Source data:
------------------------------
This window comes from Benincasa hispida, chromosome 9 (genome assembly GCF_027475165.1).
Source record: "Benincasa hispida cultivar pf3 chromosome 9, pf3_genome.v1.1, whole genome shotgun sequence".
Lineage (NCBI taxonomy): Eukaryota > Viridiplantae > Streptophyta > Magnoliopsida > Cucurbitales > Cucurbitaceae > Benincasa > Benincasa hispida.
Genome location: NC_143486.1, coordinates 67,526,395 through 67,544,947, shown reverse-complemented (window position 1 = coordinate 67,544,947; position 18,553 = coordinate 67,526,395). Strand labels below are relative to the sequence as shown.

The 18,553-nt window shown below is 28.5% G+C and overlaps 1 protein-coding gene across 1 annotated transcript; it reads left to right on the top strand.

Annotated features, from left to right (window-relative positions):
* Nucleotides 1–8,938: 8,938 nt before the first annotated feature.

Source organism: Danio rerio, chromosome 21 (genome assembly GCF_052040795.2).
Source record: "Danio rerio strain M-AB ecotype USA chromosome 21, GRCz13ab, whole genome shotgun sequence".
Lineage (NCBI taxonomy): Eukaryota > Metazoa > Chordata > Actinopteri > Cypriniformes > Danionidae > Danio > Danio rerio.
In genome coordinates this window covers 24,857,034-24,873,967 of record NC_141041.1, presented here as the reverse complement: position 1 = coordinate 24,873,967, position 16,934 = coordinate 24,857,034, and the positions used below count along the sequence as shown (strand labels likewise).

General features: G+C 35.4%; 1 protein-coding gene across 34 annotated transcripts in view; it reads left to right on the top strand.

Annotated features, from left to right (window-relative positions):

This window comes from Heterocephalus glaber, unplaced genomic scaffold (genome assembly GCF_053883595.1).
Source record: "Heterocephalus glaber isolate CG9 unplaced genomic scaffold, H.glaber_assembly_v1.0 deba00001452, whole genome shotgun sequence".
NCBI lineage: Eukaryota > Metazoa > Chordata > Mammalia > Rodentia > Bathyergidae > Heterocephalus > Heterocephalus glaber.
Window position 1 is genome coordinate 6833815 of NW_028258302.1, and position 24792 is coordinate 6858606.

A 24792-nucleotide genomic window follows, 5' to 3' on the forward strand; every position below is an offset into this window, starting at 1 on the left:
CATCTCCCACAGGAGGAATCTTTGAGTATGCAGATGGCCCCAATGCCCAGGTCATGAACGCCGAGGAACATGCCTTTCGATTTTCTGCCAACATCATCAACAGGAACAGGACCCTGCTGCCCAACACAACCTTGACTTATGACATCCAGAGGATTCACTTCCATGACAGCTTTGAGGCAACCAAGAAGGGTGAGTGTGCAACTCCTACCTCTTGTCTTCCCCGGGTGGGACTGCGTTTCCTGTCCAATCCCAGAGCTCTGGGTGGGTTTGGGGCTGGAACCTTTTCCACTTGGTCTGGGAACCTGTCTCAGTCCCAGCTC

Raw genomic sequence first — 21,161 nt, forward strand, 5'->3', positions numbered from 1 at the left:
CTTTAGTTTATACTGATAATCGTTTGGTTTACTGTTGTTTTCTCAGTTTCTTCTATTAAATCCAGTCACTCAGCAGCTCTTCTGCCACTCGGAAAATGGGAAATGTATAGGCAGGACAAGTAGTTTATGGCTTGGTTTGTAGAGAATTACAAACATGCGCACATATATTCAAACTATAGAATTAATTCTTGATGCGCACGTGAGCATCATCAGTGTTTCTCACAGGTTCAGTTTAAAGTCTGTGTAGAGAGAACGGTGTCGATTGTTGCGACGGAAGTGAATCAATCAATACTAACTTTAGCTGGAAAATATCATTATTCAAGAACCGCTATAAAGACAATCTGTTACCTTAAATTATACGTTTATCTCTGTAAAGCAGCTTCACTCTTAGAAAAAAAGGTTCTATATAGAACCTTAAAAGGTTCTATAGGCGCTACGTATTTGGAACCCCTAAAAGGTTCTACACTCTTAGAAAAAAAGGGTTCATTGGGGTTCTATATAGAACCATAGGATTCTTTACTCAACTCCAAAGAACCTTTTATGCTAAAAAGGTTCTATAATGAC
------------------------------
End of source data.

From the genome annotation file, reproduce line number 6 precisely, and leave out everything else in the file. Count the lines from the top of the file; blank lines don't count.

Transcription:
Annotated features, from left to right (window-relative positions):